The time when the oppressed start to question their situation and life, the occupying forces will be on guard since this will be a dangerous moment for their domination. Because of this reason they will appeal every mean (either violent or non-violent) to maintain their domination. This is not an unexpected or a conflicting reaction in the Hegelian picture. What is inconvenient in the comparison of these films and Hegelian framework is the reaction of the slaves, namely the oppressed countries. According to Hegel, the slaves should learn to overcome their ego and should not want to be the new masters since that would only be going in a cycle. I think, this is the common problem of all rebellion acts. They did not think what will happen if they get what they look for. Of course, there is an end and it is the source of motivation for their acts. But, having the power and the feeling of revenge may change the Hegelian picture.
          Most of the civil wars come out of these two problems. In the Wind that Shakes the Barley, for Teddy, though they did not fulfill their purpose (having a complete sovereignty of their own country), some power over the people became sufficient to forget about the rest of their purpose. In a sense, slaves became the new masters over those who want to pursue their purpose until the end. Then, the civil war emerges. The pleasure of having and exercising power over other people can be an end by itself for these kinds of people who are oppressed for a long time if it is integrated with the feeling of revenge and inferiority complex. That is what we call as the conflict between the means and ends. When the means and end conflict at some point of one’s way in such a rebellion act against oppression, civil war is inevitable.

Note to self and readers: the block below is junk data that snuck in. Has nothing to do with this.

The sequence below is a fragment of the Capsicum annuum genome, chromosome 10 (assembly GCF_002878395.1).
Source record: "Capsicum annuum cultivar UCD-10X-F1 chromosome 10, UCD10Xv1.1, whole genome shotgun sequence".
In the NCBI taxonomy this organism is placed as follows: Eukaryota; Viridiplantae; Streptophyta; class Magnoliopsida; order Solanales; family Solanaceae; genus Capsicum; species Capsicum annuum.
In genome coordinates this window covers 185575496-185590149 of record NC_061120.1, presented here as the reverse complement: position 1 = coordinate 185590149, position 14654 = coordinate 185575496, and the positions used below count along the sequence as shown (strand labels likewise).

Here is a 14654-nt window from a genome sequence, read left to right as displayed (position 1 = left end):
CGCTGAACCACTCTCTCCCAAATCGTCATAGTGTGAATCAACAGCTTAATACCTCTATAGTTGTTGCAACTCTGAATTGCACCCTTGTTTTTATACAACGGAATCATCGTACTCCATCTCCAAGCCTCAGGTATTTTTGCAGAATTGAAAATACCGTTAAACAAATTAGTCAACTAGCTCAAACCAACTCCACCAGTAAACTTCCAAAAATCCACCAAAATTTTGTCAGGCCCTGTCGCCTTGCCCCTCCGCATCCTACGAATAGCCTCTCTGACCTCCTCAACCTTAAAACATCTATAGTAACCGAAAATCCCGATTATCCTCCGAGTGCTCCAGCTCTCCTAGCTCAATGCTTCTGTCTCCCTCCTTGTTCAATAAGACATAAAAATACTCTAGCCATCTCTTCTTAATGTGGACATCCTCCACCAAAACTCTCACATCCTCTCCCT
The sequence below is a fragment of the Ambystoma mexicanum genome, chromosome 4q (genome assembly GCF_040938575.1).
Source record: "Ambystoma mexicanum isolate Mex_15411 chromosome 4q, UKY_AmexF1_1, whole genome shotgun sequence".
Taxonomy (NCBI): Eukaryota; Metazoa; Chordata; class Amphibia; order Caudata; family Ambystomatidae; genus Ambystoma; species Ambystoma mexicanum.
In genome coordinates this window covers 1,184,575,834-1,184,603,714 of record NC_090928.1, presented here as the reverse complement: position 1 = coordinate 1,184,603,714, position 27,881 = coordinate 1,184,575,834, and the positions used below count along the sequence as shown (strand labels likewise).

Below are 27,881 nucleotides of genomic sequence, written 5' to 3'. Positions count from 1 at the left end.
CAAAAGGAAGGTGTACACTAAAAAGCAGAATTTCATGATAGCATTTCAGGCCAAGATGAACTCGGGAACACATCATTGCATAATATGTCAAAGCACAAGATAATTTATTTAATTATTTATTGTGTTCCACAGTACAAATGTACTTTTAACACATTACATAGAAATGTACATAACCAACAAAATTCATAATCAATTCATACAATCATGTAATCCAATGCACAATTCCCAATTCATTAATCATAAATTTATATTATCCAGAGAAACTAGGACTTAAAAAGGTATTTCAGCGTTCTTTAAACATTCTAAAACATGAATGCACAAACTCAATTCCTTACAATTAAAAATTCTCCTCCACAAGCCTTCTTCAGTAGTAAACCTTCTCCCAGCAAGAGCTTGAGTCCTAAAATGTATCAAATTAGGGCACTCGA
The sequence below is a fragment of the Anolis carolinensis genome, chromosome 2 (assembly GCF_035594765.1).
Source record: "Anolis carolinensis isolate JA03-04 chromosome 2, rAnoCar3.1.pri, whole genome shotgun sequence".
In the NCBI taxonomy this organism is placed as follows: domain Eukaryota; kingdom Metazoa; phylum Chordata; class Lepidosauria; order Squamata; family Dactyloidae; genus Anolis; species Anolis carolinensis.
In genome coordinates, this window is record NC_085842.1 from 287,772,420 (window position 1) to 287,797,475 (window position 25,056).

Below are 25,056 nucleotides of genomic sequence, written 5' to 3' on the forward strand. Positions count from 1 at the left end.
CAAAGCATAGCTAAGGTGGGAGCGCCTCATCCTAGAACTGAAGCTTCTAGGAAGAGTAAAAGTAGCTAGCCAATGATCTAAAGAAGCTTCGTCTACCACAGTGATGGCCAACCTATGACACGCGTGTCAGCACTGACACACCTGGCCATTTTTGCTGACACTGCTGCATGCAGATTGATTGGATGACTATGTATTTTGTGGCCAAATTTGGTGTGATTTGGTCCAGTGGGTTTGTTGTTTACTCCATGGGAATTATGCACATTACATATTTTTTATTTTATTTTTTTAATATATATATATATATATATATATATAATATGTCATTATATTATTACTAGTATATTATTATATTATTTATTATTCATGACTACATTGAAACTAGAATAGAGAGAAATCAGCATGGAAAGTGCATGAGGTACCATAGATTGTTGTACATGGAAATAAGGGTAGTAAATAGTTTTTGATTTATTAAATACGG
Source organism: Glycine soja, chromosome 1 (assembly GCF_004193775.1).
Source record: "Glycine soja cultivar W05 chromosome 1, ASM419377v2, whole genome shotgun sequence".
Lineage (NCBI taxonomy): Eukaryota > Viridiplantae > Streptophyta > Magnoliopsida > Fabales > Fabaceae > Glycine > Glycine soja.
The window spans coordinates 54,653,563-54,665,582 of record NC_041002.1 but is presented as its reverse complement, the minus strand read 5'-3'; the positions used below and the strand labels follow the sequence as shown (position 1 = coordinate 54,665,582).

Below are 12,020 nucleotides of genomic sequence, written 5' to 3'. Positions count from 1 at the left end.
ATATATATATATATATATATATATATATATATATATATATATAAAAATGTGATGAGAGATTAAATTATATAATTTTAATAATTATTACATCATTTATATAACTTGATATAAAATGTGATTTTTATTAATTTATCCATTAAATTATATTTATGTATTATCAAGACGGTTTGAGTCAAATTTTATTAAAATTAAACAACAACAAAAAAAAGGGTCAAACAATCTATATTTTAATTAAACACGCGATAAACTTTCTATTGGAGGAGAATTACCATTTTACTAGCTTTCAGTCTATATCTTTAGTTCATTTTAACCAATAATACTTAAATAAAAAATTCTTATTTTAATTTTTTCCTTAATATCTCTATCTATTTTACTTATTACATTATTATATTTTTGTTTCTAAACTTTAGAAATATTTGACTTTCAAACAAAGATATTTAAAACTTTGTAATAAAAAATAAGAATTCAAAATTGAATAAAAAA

Likewise in Gandhi, we see that after the British decided to withdraw from India, there immediately start the dominance fight between Muslims and Hindus. This is much more surprising from The Wind that Shakes Barley since all the way to the independence is gone through non-violently. The people of India used civil disobedience to the occupying forces which is a best way to revolt against an occupying force. This is just because of what Hegel told us in master slave dialectics. The master needs to be recognized. If you don’t recognize it through using civil disobedience, the root of the system will collapse. So, until the gaining of independence both the means and the ends overlap in Gandhi. Still, we see a civil war between two religious groups at the end of the film which is stopped by the fasting of Gandhi. The reason for the civil war since it starts because of the dominance desires of these groups is again the desire of the slaves to be the new masters.

        So, the master and slave dialectics that Hegel mentioned cannot function in such a rational system. The feeling of revenge, the fear from being oppressed again or just the desire for power will be a motivation for any person no matter which background or ideology s/he came from as we see in both movies. One of them came to that point by a bloody war and the other came by using no violence but applying civil disobedience. At the end, both characters find themselves in a civil war since they cannot obtain what to do after they reach at least some of the things they fight for.